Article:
The RSPB's Rupert Masefield looks forward to the first swallows of springtime ....
Right now, we could all do with something to look forward to. It hasn’t been an easy few weeks, and as we all adjust to the new reality of coronavirus, self-isolation and social distancing, taking solace in nature seems all the more important.
Something I have been looking forward to for a long time now – all winter in fact – is the return of our swallows, martins, and (a little later) swifts from their winter in Africa. I say our, but of course, they spend less than half their time with us and have a frivolous disregard for international borders – displaying the kind of freedom I feel quite envious of, especially in the current circumstances.
Yesterday, as I sat at home in my new office (my bedroom), I realised it was about this time last year that I saw my first swallow of the season. I also realised I really needed to get out of this room and enjoy a bit of the spring sunshine coming through the window I could feel on my back. Later in the year I can see and hear swifts screaming through the air high above the terraced rooftops and gardens through this window, but it’s too early and I’ll have to wait another month or so to enjoy the vicarious delight of these supreme aerial acrobats. I’m not lucky enough to have swallows or house martins nesting within view of my bedroom window, but I was done looking forward to swallows returning, I decided, and I was going out to find one.
Taking advantage of my one piece of permitted outdoor exercise a day, taking my 1-year-old daughter Edith with me I cycled to nearby Whitlingham Broad, next to the River Yare in Norwich. This is where I saw that early arrived swallow last year, and the most likely place within cycling distance to see one again this year. The water and reedy vegetation, some of it grazed by cattle, is the perfect breeding ground for the flying insects swallows feed on – catching them mid-flight in the gaping beaks, using their sensitive whiskers to gobble them up with pinpoint accuracy.
The roads were eerily quiet – just a few cars and vans trundled along the usually busy streets. A few other people were out walking or cycling, like me getting their daily exercise. We diligently avoided each other, saying hello and going on our separate ways.
When we got to Whitlingham the car park was deserted and the visitor centre closed, but there were a few people walking around the Broad. I kept going down the road a little way before ducking off onto a trail that took me through Whitlingham Marsh Local Nature Reserve. Riding through river meadows to the bank of the river I kept my eyes peeled and ears pricked for their joyful chirruping gurgling call. I spotted a peacock butterfly floating low over the grassy riverbank and cycled through a cloud of swallow-food (midges), but there was no sign of our first swallow of the year.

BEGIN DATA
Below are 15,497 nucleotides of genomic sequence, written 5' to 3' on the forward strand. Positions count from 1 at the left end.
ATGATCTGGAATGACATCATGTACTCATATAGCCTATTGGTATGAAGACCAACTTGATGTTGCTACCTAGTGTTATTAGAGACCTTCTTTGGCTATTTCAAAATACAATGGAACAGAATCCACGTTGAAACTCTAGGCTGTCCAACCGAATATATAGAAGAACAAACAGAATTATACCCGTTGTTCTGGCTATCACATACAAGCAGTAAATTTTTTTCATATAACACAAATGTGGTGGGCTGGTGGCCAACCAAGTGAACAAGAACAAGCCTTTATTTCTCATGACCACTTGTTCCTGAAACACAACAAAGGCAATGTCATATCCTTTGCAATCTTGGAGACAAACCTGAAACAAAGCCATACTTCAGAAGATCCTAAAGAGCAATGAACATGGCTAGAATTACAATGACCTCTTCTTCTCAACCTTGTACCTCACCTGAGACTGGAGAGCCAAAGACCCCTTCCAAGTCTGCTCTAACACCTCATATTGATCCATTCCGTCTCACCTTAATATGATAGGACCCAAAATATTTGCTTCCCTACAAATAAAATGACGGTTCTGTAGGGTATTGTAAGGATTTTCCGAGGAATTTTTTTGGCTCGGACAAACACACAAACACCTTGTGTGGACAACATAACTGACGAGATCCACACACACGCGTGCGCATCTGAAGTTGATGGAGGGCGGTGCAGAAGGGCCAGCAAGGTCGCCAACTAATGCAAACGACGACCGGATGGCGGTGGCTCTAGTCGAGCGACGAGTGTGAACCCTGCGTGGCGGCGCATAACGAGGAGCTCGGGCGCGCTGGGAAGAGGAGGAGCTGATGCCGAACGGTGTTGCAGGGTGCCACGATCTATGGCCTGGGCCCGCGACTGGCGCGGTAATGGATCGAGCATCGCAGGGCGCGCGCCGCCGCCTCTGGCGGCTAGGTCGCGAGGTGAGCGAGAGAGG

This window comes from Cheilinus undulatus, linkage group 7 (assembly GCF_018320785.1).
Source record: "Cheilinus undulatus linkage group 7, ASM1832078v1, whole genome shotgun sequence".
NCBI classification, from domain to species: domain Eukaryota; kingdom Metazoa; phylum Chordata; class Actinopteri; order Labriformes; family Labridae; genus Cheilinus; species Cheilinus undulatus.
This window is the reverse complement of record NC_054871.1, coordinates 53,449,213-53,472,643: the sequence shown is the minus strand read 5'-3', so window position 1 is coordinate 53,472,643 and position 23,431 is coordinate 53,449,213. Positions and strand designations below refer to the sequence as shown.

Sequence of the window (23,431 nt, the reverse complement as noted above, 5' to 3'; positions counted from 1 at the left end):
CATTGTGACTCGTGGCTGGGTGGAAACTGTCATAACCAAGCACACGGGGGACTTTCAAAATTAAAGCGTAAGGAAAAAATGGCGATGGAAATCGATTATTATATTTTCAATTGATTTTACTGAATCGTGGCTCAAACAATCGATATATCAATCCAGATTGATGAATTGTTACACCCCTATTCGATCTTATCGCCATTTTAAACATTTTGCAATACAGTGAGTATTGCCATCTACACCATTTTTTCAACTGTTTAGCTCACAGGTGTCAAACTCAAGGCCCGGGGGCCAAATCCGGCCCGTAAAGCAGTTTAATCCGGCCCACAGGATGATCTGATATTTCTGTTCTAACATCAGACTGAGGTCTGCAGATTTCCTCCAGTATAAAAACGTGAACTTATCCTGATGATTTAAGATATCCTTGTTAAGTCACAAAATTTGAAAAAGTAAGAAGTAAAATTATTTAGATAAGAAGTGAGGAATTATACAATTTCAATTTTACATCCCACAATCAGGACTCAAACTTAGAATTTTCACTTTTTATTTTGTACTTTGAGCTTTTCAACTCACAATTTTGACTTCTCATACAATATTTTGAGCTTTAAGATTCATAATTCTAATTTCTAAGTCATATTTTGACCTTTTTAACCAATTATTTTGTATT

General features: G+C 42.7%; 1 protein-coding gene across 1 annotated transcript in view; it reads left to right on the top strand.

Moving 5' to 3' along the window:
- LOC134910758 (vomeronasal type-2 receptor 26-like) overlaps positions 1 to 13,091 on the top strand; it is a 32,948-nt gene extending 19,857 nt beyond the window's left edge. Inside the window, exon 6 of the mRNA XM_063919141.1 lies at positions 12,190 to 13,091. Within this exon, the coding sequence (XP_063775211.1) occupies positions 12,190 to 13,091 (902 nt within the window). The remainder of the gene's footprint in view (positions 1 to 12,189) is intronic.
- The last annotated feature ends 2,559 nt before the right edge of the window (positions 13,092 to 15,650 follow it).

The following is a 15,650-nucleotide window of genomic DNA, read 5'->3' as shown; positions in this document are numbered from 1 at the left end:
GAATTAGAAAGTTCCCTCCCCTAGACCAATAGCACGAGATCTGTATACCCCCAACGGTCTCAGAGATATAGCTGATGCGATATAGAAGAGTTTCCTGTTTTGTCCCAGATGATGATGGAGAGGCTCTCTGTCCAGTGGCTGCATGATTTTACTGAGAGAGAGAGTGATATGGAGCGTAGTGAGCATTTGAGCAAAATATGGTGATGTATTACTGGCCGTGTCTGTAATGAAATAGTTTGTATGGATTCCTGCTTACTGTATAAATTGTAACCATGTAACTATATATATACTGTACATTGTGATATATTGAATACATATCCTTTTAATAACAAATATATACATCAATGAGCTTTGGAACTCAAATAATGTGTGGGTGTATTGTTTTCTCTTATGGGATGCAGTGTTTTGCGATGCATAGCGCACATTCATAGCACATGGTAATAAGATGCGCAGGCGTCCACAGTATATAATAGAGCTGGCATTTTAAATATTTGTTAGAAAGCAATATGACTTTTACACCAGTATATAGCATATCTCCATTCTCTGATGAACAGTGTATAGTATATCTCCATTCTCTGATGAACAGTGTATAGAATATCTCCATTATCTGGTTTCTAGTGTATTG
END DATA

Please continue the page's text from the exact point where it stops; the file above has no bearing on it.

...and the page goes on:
I wasn’t disappointed though, as we made our way home metaphorically empty-handed. That time we’d managed to snatch outdoors enjoying the spring sunshine and nature by the river (while avoiding other people I hasten to add) had left me feeling refreshed and uplifted. I was happy to keep looking forward to seeing my first swallow of the year on another day.
One swallow doesn’t make a summer, as they say. In fact, Wiktionary tells me, the full quote from Aristotle is "One swallow does not a summer make, nor one fine day; similarly, one day or brief time of happiness does not make a person entirely happy."
He might well be right, but searching for swallows in the spring sunshine certainly put a spring in my step, and I’d urge anyone thinking of ways to safely and responsibly get exercise outdoors to think about combining it with some time enjoying the little things nature has to offer this spring.
If you’re inspired to look out for returning swallows, house martins, sand martins and (a bit later) swifts this spring/summer, but don’t feel sure about how to tell them apart, this accompanying blog post is for you:
Swallow, martin or swift? Which is it, what’s the difference?
Find out more about swallows and martins: rspb.org.uk/birds-and-wildlife/wildlife-guides/bird-a-z/swallows-and-martins/
We spend 90% of net income on conservation, public education and advocacy
The RSPB is a member of BirdLife International. Find out more about the partnership
© The Royal Society for the Protection of Birds (RSPB) is a registered charity: England and Wales no. 207076, Scotland no. SC037654